House Passes Major Credit Reporting Overhaul Bill

House Passes Major Credit Reporting Overhaul Bill

( – If you have experienced credit problems, relief may be on the way. However, it won’t be without controversy.

On Wednesday, the House of Representatives passed major legislation that would overhaul consumer credit reporting. In addition, the bill would add new opportunities to rebuild credit and create additional protections.

The Comprehensive CREDIT (Credit Reporting Enhancement, Disclosure, Innovation, and Transparency) Act of 2020 if passed by the Senate and signed into law by President Trump would:

  • Make it easier to dispute errors on a credit report and fix mistakes
  • Make improvements to free annual credit reports and include credit scores to consumers
  • Prevent employers from using credit reports in hiring decisions unless a job explicitly requires it
  • Eliminate medical debt from credit reports which are many times not correct or predictive of someone’s ability to pay credit debts
  • Shorten the timeframe delinquencies remain on a credit report from 7 years to 4 years and lower bankruptcy reported from 10 to 7 years
  • Prevent credit rating agencies from including delinquent or defaulted loans on credit reports after borrowers make 9 monthly payments on time
  • Require private lenders of school loans to offer repayment plans for borrowers who are facing challenging economic hardships

The bill was passed along party lines. Democrats voted in favor and Republicans opposed it arguing that the legislation could restrict access to credit and increase the cost of credit for all Americans.

Proponents Say It’s Long Overdue

Democrats say that making changes to the Fair Credit Reporting Act is long overdue.

Credit is vital to the economy as it helps increase spending, causes an increase in individual income, helps drive gross domestic product, and aids in economic growth.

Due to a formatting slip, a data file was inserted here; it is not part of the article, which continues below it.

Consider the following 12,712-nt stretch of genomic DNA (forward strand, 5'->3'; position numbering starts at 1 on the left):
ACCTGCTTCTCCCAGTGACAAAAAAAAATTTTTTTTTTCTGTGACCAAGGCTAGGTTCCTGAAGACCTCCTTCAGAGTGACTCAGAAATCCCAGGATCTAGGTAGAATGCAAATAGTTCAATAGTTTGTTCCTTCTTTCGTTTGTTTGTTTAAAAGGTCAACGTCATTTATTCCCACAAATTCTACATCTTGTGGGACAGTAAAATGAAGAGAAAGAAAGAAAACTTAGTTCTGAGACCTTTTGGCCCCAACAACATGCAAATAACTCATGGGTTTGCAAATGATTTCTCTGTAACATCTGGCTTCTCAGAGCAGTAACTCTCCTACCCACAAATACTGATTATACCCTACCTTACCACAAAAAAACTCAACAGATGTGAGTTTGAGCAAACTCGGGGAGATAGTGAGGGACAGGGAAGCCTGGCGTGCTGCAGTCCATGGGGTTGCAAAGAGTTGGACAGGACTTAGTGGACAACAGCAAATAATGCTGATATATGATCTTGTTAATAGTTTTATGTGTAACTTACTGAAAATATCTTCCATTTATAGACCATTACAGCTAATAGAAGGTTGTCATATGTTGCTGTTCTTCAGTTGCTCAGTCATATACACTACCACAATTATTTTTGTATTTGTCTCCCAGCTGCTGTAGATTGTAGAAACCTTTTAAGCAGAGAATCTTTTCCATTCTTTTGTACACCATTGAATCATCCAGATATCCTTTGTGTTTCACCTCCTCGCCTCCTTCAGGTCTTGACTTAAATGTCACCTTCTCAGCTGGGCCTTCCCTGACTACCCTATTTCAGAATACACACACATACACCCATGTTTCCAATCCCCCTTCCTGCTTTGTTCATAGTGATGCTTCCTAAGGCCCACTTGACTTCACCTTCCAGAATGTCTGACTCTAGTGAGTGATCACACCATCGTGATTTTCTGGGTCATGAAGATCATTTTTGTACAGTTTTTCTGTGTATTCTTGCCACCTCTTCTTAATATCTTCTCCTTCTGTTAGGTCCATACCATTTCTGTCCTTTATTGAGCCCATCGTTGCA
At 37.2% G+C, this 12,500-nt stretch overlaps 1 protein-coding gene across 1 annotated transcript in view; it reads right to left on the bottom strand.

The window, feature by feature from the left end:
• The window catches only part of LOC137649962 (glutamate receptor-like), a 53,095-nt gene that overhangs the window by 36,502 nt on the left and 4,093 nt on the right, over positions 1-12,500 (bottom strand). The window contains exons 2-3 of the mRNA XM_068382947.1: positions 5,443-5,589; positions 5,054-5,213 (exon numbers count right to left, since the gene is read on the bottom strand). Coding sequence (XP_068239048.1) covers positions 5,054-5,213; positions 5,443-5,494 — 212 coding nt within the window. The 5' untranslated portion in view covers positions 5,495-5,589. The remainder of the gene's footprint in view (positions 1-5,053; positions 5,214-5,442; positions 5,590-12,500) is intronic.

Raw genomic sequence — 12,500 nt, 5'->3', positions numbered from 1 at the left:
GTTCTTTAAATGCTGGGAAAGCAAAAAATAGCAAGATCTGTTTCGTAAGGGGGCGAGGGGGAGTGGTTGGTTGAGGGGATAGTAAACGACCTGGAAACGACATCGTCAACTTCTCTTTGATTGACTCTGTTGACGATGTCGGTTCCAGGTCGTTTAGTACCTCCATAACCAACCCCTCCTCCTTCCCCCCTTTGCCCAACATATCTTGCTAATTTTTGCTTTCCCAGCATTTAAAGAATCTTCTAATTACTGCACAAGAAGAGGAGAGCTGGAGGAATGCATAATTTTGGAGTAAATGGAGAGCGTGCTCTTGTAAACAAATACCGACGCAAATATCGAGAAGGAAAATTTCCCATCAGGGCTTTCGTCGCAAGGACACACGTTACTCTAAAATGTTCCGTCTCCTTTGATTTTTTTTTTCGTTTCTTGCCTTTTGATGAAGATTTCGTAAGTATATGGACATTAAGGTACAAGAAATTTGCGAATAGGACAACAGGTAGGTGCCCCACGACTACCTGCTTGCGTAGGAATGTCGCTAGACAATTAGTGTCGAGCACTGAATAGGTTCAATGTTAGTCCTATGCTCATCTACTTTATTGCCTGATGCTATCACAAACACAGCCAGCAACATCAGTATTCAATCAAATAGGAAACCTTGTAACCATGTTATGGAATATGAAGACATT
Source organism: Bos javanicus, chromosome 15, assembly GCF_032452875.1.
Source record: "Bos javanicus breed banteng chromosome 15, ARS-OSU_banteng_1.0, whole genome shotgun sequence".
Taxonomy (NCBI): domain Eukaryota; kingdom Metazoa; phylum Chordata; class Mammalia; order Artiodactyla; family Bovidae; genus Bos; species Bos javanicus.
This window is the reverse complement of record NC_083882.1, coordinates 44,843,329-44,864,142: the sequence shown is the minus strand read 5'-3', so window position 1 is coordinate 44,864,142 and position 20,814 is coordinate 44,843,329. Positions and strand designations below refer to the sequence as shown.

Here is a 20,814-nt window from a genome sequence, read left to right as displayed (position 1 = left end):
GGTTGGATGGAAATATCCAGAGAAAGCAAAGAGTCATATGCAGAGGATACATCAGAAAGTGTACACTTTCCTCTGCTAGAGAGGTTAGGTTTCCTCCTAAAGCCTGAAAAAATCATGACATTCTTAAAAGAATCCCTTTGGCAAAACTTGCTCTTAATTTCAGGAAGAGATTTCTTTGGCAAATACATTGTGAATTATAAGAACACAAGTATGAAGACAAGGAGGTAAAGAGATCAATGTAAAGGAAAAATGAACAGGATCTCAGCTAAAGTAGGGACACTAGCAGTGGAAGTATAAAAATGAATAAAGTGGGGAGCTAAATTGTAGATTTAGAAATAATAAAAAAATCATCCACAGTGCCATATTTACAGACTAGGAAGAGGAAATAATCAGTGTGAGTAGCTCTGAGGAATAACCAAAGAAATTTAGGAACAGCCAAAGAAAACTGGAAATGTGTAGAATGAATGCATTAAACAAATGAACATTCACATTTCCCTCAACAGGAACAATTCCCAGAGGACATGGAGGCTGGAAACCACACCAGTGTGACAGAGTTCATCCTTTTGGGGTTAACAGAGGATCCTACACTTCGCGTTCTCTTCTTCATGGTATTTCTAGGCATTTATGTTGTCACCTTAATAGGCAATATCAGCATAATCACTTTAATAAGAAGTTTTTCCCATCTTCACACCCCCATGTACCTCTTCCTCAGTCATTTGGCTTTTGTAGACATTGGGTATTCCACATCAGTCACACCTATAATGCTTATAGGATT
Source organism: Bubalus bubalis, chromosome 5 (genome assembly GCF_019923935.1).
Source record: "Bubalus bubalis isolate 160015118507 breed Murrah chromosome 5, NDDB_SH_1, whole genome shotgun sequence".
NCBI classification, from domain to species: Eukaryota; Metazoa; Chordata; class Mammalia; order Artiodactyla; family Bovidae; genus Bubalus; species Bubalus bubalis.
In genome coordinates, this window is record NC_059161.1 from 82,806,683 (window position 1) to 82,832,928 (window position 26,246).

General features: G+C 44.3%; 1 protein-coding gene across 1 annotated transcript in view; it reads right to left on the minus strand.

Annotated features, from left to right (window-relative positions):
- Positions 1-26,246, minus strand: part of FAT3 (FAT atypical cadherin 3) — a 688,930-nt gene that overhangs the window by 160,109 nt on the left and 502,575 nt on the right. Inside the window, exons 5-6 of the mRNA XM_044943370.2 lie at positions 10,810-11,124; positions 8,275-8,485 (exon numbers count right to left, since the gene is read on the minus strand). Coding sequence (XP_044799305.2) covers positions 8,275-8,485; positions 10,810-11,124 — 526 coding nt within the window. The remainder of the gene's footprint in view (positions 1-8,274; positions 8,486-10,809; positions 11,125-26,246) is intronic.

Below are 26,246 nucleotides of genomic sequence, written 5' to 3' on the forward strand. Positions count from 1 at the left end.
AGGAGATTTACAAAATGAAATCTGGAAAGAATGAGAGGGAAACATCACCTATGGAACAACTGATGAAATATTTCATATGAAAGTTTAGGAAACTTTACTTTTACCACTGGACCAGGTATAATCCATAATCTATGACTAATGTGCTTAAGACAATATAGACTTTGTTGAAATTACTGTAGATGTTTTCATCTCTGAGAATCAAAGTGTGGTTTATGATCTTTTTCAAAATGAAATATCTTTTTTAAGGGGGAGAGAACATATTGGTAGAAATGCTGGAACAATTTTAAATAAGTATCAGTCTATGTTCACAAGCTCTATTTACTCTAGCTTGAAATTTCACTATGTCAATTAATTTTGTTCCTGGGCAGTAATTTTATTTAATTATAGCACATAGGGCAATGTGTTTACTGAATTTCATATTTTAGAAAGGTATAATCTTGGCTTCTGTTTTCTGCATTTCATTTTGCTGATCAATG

The Federal Trade Commission says that 1 in 5 Americans have serious errors in their credit reports that lead to a decline in credit for things such as homes and cars. For consumers that disputed information in their credit reports they believed was wrong, 20% were modified. However, only 13% saw a change in their actual credit score.

Writers of the bill claim that the bill will create “a more equitable and transparent credit reporting process.”

Rep. Ayanna Pressley (D-MA) is a sponsor of the bill. She said:

“It is past time for Congress to affirm economic justice for hardworking Americans and create a credit reporting system that truly works for all. When credit reports determine where you can live, work and how much you will have to pay for everything from a car to a college degree, consumers deserve a system that ensures equity, transparency and accountability.”

Rep. Maxine Watters (D-CA) said that consumers are not the customers of credit reporting agencies, “they are the product.” As a result, Watters said consumers have little recourse when there are errors.

Critics Say it Creates Negative Consequences and Is a Form of Socialism

Top Republicans say the overhaul of the Fair Credit Reporting Act could have serious consequences for consumers.

Rep. Patrick McHenry (R-NC) is the top Republican on the House Financial Services Committee. During floor debate, McHenry said:

“This will, in essence, socialize credit scoring and therefore credit allocation. And, look, this is an election year. I see that. And I see that not just in the rhetoric here in the house, but in the legislation that’s before us today. This bill will weaken underwriting standards. It will make credit a riskier activity both impacting the cost and accessibility of credit for all Americans.“

The bill is not expected to be taken up by the Senate.

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